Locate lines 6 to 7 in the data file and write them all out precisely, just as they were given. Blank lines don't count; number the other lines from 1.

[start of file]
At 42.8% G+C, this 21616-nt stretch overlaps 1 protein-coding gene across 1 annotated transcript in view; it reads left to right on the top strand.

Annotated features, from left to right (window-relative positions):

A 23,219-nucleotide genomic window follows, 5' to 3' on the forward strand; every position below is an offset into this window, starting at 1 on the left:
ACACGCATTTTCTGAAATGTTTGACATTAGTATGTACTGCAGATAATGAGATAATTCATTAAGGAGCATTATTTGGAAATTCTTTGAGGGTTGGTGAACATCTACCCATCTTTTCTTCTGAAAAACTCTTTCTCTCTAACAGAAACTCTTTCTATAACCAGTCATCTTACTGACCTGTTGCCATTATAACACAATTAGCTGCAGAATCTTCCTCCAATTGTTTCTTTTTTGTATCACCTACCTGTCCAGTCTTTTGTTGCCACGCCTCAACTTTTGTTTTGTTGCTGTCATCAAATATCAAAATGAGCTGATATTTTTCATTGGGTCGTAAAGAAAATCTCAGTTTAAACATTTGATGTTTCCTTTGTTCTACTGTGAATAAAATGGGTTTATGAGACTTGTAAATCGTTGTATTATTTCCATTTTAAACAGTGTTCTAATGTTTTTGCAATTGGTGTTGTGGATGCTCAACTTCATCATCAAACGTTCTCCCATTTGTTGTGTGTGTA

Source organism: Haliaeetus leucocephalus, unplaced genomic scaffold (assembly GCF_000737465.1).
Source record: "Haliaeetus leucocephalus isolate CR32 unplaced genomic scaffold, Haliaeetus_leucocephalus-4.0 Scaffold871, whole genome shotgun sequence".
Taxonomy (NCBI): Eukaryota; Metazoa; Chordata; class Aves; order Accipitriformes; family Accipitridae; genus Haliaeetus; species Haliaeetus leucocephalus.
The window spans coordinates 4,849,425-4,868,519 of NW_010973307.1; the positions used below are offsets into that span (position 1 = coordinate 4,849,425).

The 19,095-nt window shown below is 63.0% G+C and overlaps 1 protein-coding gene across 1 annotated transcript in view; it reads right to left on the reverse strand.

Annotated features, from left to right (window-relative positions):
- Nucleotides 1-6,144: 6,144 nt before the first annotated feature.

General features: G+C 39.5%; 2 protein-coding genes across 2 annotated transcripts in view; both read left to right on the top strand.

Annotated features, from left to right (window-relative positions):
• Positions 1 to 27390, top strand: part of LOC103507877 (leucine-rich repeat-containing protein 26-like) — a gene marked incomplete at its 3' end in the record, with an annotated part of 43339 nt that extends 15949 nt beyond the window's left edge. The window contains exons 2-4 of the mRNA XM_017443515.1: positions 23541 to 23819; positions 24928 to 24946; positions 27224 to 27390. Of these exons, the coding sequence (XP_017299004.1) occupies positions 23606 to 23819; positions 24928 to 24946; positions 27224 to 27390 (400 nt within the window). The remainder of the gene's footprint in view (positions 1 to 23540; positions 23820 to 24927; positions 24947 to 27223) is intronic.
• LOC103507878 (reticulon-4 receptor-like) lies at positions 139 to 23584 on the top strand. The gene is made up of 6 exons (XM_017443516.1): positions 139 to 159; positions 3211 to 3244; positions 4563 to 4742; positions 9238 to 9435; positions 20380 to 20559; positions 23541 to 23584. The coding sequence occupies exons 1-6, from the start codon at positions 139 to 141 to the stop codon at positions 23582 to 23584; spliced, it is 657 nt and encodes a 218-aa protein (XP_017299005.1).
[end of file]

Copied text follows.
Source record: "Haliaeetus leucocephalus isolate CR32 unplaced genomic scaffold, Haliaeetus_leucocephalus-4.0 Scaffold871, whole genome shotgun sequence".
Taxonomy (NCBI): Eukaryota; Metazoa; Chordata; class Aves; order Accipitriformes; family Accipitridae; genus Haliaeetus; species Haliaeetus leucocephalus.